14 Nov

Ars Technica – Apple launches iTunes Match: music hoarders need not apply

Apple has quietly released iTunes 10.5.1 to the public, which enables support for its iTunes Match service. The service allows syncing your music library to iCloud for easy remote access from other computers or iOS devices. But don’t get too excited just yet, as iTunes Match’s hard 25,000 track limit means those with extensive collections simply cannot take advantage of the service.

iTunes Match is a subscription-based iTunes library syncing service that works with iCloud. Unlike Amazon Cloud Player or Google Music services, iTunes Match can identify tracks in your library that are already part of the iTunes Store’s extensive library of music. Those tracks are immediately added to a user’s iTunes Match account by connecting to the 256kbps, DRM-free version on Apple’s servers. This is true even if you ripped the album yourself at lower bitrates using older versions of iTunes or other software.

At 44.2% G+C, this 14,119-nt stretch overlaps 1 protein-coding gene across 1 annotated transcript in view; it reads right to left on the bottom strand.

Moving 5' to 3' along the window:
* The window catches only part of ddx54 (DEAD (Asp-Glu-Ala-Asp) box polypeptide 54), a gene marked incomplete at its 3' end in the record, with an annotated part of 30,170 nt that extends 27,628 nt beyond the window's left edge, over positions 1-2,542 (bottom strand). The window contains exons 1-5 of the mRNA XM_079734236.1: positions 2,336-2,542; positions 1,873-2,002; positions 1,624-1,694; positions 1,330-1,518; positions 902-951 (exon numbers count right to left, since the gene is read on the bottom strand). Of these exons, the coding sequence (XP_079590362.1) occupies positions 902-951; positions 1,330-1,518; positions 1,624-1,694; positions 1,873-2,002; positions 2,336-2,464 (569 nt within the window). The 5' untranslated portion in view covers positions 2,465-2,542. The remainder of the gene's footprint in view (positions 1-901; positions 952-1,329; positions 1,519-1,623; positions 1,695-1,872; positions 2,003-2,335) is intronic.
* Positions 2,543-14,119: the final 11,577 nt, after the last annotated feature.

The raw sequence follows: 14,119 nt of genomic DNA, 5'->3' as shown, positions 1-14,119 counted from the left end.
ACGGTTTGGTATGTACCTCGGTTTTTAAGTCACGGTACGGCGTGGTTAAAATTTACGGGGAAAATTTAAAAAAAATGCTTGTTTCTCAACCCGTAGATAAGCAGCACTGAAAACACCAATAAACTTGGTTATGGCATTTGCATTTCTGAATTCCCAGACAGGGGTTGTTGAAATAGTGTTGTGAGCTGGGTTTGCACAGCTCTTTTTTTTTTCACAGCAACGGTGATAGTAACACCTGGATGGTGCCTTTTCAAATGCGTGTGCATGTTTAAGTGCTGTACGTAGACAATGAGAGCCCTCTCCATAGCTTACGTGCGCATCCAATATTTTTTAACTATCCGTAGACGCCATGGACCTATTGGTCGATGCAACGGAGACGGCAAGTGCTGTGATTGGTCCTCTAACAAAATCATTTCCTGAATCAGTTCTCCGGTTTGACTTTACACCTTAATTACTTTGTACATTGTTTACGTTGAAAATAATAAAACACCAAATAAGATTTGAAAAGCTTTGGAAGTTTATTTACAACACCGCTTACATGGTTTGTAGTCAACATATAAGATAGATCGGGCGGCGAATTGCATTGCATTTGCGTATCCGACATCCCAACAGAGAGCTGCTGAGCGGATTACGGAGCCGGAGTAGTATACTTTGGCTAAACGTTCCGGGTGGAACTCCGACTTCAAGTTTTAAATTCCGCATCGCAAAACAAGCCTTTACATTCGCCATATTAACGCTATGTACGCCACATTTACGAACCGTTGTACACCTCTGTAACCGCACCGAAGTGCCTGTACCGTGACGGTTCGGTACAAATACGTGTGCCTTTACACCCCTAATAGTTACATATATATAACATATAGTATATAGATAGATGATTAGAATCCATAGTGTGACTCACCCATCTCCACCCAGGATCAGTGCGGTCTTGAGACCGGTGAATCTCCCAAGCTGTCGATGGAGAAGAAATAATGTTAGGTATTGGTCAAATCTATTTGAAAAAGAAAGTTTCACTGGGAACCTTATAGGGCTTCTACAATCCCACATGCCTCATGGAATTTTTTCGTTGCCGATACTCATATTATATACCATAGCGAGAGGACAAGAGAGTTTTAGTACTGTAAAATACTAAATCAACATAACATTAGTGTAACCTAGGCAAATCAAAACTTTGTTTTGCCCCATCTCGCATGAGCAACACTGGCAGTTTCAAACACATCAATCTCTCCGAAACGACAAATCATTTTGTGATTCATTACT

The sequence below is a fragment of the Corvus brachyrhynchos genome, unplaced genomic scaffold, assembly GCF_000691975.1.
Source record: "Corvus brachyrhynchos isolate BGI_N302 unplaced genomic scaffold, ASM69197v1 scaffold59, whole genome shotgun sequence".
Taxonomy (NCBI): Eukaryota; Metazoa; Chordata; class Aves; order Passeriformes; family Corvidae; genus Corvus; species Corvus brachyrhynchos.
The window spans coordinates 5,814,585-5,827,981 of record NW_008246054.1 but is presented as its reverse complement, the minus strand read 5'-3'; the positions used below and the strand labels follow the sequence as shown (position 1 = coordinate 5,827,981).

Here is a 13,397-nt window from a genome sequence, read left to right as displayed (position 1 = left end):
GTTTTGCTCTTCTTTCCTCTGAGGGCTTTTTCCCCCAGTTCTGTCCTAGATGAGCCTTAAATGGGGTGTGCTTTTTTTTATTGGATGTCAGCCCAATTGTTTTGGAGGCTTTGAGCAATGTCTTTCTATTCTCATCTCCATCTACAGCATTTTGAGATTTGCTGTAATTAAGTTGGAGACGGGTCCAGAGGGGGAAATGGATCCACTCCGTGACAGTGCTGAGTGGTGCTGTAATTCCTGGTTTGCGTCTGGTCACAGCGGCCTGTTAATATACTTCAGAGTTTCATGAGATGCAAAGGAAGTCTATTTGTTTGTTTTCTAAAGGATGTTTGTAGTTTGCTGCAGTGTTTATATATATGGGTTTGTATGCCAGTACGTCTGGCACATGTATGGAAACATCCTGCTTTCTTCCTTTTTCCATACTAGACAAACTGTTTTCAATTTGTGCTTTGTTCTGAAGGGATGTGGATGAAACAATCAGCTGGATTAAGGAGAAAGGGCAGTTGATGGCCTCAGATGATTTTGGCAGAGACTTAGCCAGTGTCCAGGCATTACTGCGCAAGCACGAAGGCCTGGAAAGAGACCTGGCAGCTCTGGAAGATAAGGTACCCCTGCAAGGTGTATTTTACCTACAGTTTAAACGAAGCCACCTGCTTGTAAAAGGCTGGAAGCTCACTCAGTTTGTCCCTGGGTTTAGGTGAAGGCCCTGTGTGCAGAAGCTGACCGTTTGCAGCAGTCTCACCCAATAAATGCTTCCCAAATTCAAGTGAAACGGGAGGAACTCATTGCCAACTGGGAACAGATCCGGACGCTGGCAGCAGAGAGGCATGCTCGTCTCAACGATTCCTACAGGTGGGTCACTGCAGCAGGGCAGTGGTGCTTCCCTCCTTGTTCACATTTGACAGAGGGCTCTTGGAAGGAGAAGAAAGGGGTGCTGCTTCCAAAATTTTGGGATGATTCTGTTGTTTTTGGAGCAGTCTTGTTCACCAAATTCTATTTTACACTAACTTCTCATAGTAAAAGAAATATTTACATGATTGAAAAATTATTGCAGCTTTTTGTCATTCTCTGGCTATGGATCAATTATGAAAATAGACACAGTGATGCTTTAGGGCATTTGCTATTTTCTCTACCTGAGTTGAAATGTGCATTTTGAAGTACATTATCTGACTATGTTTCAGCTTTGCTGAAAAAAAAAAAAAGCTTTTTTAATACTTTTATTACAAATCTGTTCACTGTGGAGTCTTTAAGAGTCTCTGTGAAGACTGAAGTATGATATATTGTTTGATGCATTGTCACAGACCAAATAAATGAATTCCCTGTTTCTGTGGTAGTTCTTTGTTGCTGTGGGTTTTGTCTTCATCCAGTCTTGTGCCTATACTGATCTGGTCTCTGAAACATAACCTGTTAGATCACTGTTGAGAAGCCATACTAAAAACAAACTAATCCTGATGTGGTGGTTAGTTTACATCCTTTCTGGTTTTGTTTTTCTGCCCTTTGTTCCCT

The remaining tracks, up to 25,000 total, are then uploaded to iCloud. Any songs purchased directly from iTunes don’t count toward this limit, but if you have more than 25,000 tracks not purchased from iTunes in your library, the service simply refuses to let you sign up. Apple has yet to make any allowance for users with massive libraries to choose a subset of their music to upload—an unfortunate limitation in our view, since such avid listeners are among the most likely to consider paying the yearly $24.99 fee.

via Ars Technica – Apple launches iTunes Match: music hoarders need not apply. Seems like a great deal if you either have a lot of music that is in cruddy versions or are away from wherever most of your music is a lot. Neither of those is true for me.

03 Oct

Ars Technica – Report: iTunes beta suggests app rentals may be in iOS’s future